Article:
Both of you:

  • Respect each other. This is a professional relationship.
  • Give as well as get – you may learn lots from each other!
  • Set goals mutually. Mentors are there to help Mentees achieve their goals. Set a clear plan on how this is going to be achieved.
  • Set a contact schedule. You will need to agree on times and days for meetings that work for both of you.
  • Be accountable. If either of you say you will do something, such as complete more research into a topic discussed or fact check something, make sure to do it.
  • Be transparent and honest. If the mentoring relationship isn’t going well, spend more time respectfully discussing how this can be improved. This could be better communication, better explanations or better time management
  • Set topics of discussion. A Mentee may wish to discuss academic pressure, research skills, building confidence, public speaking, writing a cover letter, perfecting an application and so on. Topics can be saved for other meetings to ensure any discussions are not rushed and are in enough detail. Be clear on this.

Key topics to discuss:

  • Research skills
  • Recommended podcasts / websites
  • How to improve commercial awareness
  • Academic pressure
  • Building confidence
  • Improving public speaking
  • Cover letter tips
  • Competency interview questions
  • Interview tips
  • Assessment centre tips
  • How to succeed in vacation schemes
  • Your weaknesses
  • Application tips
  • Linkedin advice
  • Your targets and goals
  • What you hope to achieve by the end of the year / 6 months
  • Insights into the legal profession
  • Career advice

Here are just a few great mentoring schemes:

  • GROW Mentoring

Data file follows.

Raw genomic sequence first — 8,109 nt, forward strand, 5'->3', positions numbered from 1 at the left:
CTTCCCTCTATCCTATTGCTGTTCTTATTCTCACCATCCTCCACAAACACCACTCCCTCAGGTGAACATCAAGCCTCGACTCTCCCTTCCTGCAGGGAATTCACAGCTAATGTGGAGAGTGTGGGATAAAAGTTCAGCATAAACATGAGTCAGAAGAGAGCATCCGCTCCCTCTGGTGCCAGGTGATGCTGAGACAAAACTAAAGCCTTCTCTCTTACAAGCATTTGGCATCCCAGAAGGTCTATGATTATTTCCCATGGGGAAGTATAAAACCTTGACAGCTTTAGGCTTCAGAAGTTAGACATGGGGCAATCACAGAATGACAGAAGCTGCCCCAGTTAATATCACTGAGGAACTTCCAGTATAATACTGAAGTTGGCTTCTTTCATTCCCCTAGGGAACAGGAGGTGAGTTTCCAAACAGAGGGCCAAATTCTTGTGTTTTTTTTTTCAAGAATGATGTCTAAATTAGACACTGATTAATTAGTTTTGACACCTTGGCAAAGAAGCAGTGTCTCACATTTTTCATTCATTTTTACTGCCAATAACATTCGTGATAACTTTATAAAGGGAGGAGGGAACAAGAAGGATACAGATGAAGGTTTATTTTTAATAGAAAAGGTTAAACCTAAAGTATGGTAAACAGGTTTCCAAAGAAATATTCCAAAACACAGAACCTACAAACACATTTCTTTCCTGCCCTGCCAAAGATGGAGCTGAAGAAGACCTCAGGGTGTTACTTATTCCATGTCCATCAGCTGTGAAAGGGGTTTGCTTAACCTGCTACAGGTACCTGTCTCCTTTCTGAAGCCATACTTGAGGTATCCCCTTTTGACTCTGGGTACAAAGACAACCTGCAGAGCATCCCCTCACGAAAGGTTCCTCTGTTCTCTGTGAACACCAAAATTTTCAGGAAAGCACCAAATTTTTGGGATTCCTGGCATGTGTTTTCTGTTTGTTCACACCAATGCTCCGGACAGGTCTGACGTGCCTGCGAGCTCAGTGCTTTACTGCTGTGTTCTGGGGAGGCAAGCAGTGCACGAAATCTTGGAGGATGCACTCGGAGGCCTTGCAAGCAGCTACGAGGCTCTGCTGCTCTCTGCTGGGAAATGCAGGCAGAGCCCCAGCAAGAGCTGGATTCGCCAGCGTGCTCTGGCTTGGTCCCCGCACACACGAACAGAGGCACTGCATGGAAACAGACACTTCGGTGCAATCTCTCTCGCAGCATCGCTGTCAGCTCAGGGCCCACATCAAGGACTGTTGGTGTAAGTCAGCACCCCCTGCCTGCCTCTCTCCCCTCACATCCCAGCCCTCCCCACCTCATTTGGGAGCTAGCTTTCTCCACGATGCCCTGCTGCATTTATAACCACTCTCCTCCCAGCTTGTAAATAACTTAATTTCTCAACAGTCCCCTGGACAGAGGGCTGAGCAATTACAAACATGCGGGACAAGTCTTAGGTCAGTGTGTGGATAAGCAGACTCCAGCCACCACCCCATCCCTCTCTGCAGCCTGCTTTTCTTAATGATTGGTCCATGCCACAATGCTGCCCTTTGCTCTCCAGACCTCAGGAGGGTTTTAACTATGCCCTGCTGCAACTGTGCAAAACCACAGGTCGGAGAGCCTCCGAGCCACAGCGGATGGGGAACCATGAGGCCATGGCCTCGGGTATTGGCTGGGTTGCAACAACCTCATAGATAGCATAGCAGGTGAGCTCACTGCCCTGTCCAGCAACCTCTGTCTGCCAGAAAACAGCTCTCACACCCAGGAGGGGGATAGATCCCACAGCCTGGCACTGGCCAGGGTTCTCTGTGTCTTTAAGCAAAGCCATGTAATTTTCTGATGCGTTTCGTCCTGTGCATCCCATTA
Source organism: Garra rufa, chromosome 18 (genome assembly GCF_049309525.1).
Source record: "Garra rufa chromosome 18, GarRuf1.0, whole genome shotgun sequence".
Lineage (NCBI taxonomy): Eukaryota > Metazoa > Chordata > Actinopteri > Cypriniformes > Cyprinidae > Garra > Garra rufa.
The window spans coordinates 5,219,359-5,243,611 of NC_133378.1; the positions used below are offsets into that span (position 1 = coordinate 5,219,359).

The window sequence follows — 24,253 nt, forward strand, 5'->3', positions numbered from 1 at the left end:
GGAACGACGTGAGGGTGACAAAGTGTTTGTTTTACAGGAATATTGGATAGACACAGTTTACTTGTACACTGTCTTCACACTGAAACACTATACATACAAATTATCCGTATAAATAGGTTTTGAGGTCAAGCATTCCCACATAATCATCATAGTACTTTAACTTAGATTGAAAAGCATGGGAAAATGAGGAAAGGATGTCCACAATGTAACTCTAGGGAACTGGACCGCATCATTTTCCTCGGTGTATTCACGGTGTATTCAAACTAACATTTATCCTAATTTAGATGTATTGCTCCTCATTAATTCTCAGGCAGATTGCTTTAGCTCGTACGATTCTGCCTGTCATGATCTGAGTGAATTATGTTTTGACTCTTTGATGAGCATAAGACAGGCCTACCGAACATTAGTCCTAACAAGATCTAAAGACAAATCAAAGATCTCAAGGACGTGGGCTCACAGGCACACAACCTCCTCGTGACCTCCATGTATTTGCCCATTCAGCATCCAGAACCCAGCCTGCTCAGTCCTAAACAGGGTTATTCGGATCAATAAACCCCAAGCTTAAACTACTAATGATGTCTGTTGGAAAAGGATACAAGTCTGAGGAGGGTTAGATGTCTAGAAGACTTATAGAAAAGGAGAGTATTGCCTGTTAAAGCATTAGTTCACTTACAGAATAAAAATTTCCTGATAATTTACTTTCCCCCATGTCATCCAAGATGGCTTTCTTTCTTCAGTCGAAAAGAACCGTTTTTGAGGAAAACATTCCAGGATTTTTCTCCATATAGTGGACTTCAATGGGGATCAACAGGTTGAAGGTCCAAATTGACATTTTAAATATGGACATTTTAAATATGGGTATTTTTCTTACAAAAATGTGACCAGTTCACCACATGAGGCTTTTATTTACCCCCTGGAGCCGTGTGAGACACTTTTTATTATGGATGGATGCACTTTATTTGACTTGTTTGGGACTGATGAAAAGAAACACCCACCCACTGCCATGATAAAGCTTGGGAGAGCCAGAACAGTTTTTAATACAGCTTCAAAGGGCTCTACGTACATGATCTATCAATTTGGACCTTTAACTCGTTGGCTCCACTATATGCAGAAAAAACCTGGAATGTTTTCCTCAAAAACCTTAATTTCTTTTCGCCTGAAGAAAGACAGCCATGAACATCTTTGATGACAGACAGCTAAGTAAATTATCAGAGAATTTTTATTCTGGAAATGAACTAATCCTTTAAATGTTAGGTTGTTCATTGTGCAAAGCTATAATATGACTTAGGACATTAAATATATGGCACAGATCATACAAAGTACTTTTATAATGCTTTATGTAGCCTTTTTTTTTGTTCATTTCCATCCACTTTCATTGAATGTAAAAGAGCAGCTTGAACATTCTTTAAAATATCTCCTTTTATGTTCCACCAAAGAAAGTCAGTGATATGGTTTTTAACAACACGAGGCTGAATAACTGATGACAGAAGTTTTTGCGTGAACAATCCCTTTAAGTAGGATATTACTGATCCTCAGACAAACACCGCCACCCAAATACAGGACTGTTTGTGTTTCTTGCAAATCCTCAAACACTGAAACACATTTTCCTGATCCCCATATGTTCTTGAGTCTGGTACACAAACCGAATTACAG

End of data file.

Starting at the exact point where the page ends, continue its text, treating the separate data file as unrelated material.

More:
GROW is a free mentoring initiative designed to help aspiring solicitors and students into their legal careers. It was founded by Justice Farrance, a trainee solicitor at Allen & Overy. I am a Mentor for GROW Mentoring (@grow.mentoring on Instagram) and couldn’t recommend it enough. Head over to their website here to sign up and check it out!
  • Smarter Futures
    Smarter Futures was set up by magic circle firm Allen & Overy to provide guidance, resources and support to students from lower socio-economic backgrounds. You will have access to personal meetings with mentors and master classes on topics such as personal statements, commercial awareness and creative thinking. Head over to their website here to apply.
  • Aspiring Solicitors
    Aspiring Solicitors is a platform that helps underrepresented students connect with legal professionals who provide insight to increase diversity in the legal profession. They work with lawyers, law firms and legal teams to provide aspiring solicitors with work experience, mentoring and events. Head over to their website here to register.

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A future trainee solicitor encouraging and supporting social mobility, and showing you anything is possible.